29 Years of the Digest ... founded August 21, 1981
The Telecom Digest for April 09, 2011
====== 29 years of TELECOM Digest -- Founded August 21, 1981 ======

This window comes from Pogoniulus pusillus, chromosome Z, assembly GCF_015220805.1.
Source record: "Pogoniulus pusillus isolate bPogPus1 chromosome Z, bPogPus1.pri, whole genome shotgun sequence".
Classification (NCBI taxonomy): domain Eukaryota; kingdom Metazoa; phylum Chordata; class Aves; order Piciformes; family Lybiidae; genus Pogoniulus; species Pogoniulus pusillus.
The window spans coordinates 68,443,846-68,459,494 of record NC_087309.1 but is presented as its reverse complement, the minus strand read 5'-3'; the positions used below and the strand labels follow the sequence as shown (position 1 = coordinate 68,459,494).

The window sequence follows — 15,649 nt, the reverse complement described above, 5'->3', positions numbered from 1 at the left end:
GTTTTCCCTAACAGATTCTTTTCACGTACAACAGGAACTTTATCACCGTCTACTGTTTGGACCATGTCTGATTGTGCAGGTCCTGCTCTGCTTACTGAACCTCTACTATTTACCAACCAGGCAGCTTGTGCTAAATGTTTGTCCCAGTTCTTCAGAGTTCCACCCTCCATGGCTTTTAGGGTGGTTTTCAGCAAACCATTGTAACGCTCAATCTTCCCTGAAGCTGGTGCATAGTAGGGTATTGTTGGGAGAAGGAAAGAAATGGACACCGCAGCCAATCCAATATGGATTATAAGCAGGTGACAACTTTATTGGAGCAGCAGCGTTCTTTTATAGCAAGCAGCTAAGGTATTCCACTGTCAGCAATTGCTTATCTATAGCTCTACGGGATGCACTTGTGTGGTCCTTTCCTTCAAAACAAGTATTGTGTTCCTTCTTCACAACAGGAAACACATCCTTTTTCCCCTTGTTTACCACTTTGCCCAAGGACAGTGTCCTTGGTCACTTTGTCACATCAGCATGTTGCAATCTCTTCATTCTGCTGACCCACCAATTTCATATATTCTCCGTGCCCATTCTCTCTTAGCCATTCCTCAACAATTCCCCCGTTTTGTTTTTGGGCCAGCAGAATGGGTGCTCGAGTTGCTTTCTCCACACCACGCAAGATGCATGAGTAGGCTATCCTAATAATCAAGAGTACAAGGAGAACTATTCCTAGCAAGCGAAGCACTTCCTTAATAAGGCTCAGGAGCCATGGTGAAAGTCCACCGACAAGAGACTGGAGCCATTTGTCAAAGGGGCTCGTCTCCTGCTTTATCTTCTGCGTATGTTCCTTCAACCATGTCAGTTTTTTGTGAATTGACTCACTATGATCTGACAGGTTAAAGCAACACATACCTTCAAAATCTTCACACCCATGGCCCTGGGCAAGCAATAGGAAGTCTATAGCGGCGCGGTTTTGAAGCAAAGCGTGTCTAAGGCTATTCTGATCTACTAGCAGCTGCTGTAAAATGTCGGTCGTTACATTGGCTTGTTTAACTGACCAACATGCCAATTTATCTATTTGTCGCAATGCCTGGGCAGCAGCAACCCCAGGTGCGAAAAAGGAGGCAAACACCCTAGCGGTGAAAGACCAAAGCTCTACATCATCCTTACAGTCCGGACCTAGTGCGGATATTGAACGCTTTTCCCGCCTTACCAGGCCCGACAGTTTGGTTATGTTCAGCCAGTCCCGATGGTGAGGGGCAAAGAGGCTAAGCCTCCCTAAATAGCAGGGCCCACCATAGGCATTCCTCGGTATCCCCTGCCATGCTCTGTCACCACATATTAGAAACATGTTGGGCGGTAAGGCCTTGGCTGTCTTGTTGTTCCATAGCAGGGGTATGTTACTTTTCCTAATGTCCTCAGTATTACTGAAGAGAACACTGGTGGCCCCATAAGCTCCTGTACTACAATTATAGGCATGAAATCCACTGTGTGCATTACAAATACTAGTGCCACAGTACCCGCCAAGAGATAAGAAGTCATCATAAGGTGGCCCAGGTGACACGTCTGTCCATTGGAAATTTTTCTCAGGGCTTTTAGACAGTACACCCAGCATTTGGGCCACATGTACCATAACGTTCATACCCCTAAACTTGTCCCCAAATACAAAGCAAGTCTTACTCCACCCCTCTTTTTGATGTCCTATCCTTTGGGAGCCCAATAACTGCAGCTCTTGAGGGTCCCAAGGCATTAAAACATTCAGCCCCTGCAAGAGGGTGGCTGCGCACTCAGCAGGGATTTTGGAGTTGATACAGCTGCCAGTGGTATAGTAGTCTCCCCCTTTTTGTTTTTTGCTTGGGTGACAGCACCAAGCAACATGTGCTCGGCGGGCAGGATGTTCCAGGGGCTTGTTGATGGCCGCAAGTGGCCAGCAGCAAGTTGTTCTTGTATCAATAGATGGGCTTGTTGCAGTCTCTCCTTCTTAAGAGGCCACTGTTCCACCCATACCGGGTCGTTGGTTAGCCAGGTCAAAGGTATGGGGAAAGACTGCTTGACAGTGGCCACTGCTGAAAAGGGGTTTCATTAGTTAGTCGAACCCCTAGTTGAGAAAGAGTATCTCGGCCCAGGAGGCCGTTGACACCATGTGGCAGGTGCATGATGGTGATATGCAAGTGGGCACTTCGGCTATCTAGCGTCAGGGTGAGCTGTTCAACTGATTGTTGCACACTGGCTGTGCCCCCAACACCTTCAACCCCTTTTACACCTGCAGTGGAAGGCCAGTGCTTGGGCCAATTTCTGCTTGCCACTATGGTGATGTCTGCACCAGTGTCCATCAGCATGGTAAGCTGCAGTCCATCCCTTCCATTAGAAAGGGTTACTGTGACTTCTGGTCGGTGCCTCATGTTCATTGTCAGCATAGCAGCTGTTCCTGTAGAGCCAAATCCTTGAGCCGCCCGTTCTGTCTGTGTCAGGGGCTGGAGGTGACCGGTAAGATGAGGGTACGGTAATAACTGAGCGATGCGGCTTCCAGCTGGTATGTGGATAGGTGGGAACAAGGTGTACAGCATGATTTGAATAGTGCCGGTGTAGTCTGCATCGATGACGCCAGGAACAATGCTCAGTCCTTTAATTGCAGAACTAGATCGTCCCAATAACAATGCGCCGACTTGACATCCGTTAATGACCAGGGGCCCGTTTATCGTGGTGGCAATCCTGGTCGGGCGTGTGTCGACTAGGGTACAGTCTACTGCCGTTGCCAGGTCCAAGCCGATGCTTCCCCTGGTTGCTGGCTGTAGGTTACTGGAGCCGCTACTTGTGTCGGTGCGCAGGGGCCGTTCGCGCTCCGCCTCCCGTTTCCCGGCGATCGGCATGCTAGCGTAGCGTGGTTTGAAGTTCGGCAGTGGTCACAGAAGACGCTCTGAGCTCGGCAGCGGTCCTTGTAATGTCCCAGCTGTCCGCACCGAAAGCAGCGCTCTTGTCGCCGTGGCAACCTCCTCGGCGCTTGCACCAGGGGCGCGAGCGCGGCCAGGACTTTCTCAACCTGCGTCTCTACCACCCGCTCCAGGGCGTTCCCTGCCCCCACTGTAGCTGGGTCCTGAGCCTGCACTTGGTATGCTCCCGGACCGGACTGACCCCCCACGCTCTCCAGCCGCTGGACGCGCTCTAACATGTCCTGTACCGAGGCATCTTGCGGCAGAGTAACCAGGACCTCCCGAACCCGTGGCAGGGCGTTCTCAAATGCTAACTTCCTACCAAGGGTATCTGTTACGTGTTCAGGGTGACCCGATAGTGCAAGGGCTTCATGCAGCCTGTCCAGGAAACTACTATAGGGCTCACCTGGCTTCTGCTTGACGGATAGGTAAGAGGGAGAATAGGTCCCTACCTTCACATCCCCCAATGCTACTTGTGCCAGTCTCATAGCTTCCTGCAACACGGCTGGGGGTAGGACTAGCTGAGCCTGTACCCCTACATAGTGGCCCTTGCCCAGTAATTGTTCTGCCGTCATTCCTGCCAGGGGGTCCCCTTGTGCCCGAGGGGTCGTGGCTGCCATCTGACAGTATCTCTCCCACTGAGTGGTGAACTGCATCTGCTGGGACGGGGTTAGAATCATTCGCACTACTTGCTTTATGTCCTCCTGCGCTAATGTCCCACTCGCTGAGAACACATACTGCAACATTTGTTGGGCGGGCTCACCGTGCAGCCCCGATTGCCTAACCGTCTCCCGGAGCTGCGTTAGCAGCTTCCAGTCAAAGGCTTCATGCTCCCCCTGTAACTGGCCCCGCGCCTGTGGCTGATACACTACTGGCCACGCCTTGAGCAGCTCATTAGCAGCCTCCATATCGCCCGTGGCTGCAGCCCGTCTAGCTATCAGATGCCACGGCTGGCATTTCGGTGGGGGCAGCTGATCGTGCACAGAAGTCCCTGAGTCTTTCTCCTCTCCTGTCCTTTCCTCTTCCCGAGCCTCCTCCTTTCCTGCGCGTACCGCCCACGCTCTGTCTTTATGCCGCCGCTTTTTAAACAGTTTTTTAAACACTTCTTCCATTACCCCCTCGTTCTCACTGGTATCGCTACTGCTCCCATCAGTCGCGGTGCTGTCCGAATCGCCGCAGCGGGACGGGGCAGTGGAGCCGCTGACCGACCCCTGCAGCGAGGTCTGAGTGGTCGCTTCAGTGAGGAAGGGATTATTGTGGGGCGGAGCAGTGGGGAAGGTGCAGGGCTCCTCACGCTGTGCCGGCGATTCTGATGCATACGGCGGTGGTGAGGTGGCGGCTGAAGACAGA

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Date: Thu, 7 Apr 2011 22:35:58 -0500 From: John Mayson <email@example.com> To: firstname.lastname@example.org. Subject: Re: Afghanistan does NOT have more cellular competition than the US Message-ID: <BANLkTi=CyY4rK-aS9mVD_1acPKX_ofqPjQ@mail.gmail.com> On Thu, Apr 7, 2011 at 10:20 PM, Bob Goudreau <BobGoudreau@nc.rr.com> wrote: > > And my town has about 1/2000th of the US population, but it also has four > major cellular providers: AT&T, Sprint, T-Mobile and Verizon. So what? > > Comparing the number of wireless networks to national population is a red > herring. What matters is the number of carriers competing with each other > for any given individual's business. China and India each have about 1000 > times the population of Estonia or Timor Leste, but no one expects either I think reality lies somewhere in between. You're right, the per capita number of providers doesn't necessarily equal more competition. I do think more is better and we're moving in the wrong direction with the AT&T/T-Mobile deal. To have true competition in the US we would need complete interoperability (i.e. all providers work off the same standard) and the freedom to take the phones we outright own across the street to another provider. Providers can take some solace in knowing we're locked into two-year contracts and there's little danger of customers moving on a whim. And when we do move we generally have to buy a new phone. I have personally taken a phone from T-Mobile to AT&T, but I'm a phone geek. Not too many people know how to do that or even realize it can be done. I got blank stares at the AT&T store and had to explain to them it would work. I don't buy the "we need to extra bandwidth" issue that AT&T is giving. Yeah, they will have more spectrum, but legacy T-Mobile customers are using that spectrum. Again, going back to having a single standard, the cell phone companies could share infrastructure which reduces their costs and benefits the consumer. The move is about knocking out a competitor. Sorry, I'll get off my "we need a single standard" soapbox at some point this century. :-) John -- John Mayson <email@example.com> Austin, Texas, USA